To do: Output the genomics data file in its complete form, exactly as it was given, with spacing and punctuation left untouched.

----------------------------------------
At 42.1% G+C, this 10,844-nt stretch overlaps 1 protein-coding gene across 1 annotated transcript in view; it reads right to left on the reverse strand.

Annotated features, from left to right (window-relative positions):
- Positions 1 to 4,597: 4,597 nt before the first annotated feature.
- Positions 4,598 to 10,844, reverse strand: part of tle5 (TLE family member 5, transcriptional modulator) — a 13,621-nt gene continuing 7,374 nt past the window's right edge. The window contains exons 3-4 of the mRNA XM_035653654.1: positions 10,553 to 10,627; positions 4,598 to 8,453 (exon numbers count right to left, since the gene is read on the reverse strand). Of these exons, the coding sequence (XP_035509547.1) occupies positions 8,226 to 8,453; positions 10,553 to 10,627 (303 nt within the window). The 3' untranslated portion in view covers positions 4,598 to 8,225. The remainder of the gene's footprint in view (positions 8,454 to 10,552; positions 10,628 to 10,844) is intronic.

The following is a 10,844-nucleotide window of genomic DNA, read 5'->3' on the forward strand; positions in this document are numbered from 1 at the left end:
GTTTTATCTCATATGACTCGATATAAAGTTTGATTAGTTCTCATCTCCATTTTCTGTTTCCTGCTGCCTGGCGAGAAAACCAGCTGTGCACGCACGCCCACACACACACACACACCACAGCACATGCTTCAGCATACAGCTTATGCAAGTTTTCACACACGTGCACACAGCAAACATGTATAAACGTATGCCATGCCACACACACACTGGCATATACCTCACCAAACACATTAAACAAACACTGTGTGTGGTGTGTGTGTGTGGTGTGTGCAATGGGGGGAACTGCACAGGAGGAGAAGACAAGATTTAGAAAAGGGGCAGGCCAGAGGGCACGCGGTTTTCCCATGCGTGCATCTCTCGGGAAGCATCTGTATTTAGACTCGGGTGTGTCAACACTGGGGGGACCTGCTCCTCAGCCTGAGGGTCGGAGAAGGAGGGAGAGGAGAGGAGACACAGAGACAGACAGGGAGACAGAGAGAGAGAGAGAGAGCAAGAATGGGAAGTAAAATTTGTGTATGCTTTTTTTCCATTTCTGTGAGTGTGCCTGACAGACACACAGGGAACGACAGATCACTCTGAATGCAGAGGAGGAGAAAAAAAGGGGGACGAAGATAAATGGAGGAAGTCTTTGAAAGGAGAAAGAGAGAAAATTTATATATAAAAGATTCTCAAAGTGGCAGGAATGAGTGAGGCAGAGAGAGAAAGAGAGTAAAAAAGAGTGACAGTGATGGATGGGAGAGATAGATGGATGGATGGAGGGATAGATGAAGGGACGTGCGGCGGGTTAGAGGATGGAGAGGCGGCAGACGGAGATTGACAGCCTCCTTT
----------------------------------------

At 42.1% G+C, this 10,844-nt stretch overlaps 1 protein-coding gene across 1 annotated transcript in view; it reads right to left on the reverse strand.

Annotated features, from left to right (window-relative positions):
- Positions 1 to 4,597: 4,597 nt before the first annotated feature.
- Positions 4,598 to 10,844, reverse strand: part of tle5 (TLE family member 5, transcriptional modulator) — a 13,621-nt gene continuing 7,374 nt past the window's right edge. The window contains exons 3-4 of the mRNA XM_035653654.1: positions 10,553 to 10,627; positions 4,598 to 8,453 (exon numbers count right to left, since the gene is read on the reverse strand). Of these exons, the coding sequence (XP_035509547.1) occupies positions 8,226 to 8,453; positions 10,553 to 10,627 (303 nt within the window). The 3' untranslated portion in view covers positions 4,598 to 8,225. The remainder of the gene's footprint in view (positions 8,454 to 10,552; positions 10,628 to 10,844) is intronic.

The following is a 10,844-nucleotide window of genomic DNA, read 5'->3' on the forward strand; positions in this document are numbered from 1 at the left end:
GTTTTATCTCATATGACTCGATATAAAGTTTGATTAGTTCTCATCTCCATTTTCTGTTTCCTGCTGCCTGGCGAGAAAACCAGCTGTGCACGCACGCCCACACACACACACACACCACAGCACATGCTTCAGCATACAGCTTATGCAAGTTTTCACACACGTGCACACAGCAAACATGTATAAACGTATGCCATGCCACACACACACTGGCATATACCTCACCAAACACATTAAACAAACACTGTGTGTGGTGTGTGTGTGTGGTGTGTGCAATGGGGGGAACTGCACAGGAGGAGAAGACAAGATTTAGAAAAGGGGCAGGCCAGAGGGCACGCGGTTTTCCCATGCGTGCATCTCTCGGGAAGCATCTGTATTTAGACTCGGGTGTGTCAACACTGGGGGGACCTGCTCCTCAGCCTGAGGGTCGGAGAAGGAGGGAGAGGAGAGGAGACACAGAGACAGACAGGGAGACAGAGAGAGAGAGAGAGAGCAAGAATGGGAAGTAAAATTTGTGTATGCTTTTTTTCCATTTCTGTGAGTGTGCCTGACAGACACACAGGGAACGACAGATCACTCTGAATGCAGAGGAGGAGAAAAAAAGGGGGACGAAGATAAATGGAGGAAGTCTTTGAAAGGAGAAAGAGAGAAAATTTATATATAAAAGATTCTCAAAGTGGCAGGAATGAGTGAGGCAGAGAGAGAAAGAGAGTAAAAAAGAGTGACAGTGATGGATGGGAGAGATAGATGGATGGATGGAGGGATAGATGAAGGGACGTGCGGCGGGTTAGAGGATGGAGAGGCGGCAGACGGAGATTGACAGCCTCCTTT